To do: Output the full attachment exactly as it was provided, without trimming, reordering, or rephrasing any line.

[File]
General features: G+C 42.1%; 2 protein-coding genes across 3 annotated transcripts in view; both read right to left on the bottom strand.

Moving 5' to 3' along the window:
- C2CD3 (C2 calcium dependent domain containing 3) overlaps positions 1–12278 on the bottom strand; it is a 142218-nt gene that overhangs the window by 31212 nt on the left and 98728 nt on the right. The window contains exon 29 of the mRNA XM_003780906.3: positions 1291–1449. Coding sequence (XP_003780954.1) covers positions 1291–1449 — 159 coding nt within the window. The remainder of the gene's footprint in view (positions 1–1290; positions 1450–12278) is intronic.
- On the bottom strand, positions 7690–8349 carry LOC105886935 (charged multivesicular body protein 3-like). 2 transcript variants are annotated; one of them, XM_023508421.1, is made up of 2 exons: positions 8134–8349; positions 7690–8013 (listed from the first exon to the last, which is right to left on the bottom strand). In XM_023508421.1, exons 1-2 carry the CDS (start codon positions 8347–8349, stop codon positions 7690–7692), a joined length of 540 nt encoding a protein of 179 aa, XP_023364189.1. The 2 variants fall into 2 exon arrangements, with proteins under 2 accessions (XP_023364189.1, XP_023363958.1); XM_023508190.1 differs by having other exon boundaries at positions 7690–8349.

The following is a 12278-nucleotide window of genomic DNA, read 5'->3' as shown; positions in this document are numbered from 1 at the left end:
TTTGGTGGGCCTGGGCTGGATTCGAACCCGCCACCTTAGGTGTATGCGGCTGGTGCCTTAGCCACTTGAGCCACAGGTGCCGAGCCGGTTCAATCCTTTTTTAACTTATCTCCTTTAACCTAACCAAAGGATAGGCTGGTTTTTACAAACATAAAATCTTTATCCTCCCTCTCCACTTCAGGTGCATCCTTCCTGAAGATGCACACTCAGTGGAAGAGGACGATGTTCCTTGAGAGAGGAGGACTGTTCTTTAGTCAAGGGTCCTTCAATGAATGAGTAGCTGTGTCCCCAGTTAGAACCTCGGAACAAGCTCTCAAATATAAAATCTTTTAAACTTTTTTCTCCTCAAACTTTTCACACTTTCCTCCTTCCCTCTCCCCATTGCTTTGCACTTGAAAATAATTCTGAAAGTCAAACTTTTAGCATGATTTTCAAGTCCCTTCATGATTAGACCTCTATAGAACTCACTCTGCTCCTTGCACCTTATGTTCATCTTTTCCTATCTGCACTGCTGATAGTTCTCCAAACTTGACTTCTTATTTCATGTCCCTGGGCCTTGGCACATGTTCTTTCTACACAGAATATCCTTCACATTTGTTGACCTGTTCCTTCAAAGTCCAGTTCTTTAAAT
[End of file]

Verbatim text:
General features: G+C 42.1%; 2 protein-coding genes across 3 annotated transcripts in view; both read right to left on the bottom strand.

Moving 5' to 3' along the window:
- C2CD3 (C2 calcium dependent domain containing 3) overlaps positions 1–12278 on the bottom strand; it is a 142218-nt gene that overhangs the window by 31212 nt on the left and 98728 nt on the right. The window contains exon 29 of the mRNA XM_003780906.3: positions 1291–1449. Coding sequence (XP_003780954.1) covers positions 1291–1449 — 159 coding nt within the window. The remainder of the gene's footprint in view (positions 1–1290; positions 1450–12278) is intronic.
- On the bottom strand, positions 7690–8349 carry LOC105886935 (charged multivesicular body protein 3-like). 2 transcript variants are annotated; one of them, XM_023508421.1, is made up of 2 exons: positions 8134–8349; positions 7690–8013 (listed from the first exon to the last, which is right to left on the bottom strand). In XM_023508421.1, exons 1-2 carry the CDS (start codon positions 8347–8349, stop codon positions 7690–7692), a joined length of 540 nt encoding a protein of 179 aa, XP_023364189.1. The 2 variants fall into 2 exon arrangements, with proteins under 2 accessions (XP_023364189.1, XP_023363958.1); XM_023508190.1 differs by having other exon boundaries at positions 7690–8349.

The following is a 12278-nucleotide window of genomic DNA, read 5'->3' as shown; positions in this document are numbered from 1 at the left end:
TTTGGTGGGCCTGGGCTGGATTCGAACCCGCCACCTTAGGTGTATGCGGCTGGTGCCTTAGCCACTTGAGCCACAGGTGCCGAGCCGGTTCAATCCTTTTTTAACTTATCTCCTTTAACCTAACCAAAGGATAGGCTGGTTTTTACAAACATAAAATCTTTATCCTCCCTCTCCACTTCAGGTGCATCCTTCCTGAAGATGCACACTCAGTGGAAGAGGACGATGTTCCTTGAGAGAGGAGGACTGTTCTTTAGTCAAGGGTCCTTCAATGAATGAGTAGCTGTGTCCCCAGTTAGAACCTCGGAACAAGCTCTCAAATATAAAATCTTTTAAACTTTTTTCTCCTCAAACTTTTCACACTTTCCTCCTTCCCTCTCCCCATTGCTTTGCACTTGAAAATAATTCTGAAAGTCAAACTTTTAGCATGATTTTCAAGTCCCTTCATGATTAGACCTCTATAGAACTCACTCTGCTCCTTGCACCTTATGTTCATCTTTTCCTATCTGCACTGCTGATAGTTCTCCAAACTTGACTTCTTATTTCATGTCCCTGGGCCTTGGCACATGTTCTTTCTACACAGAATATCCTTCACATTTGTTGACCTGTTCCTTCAAAGTCCAGTTCTTTAAAT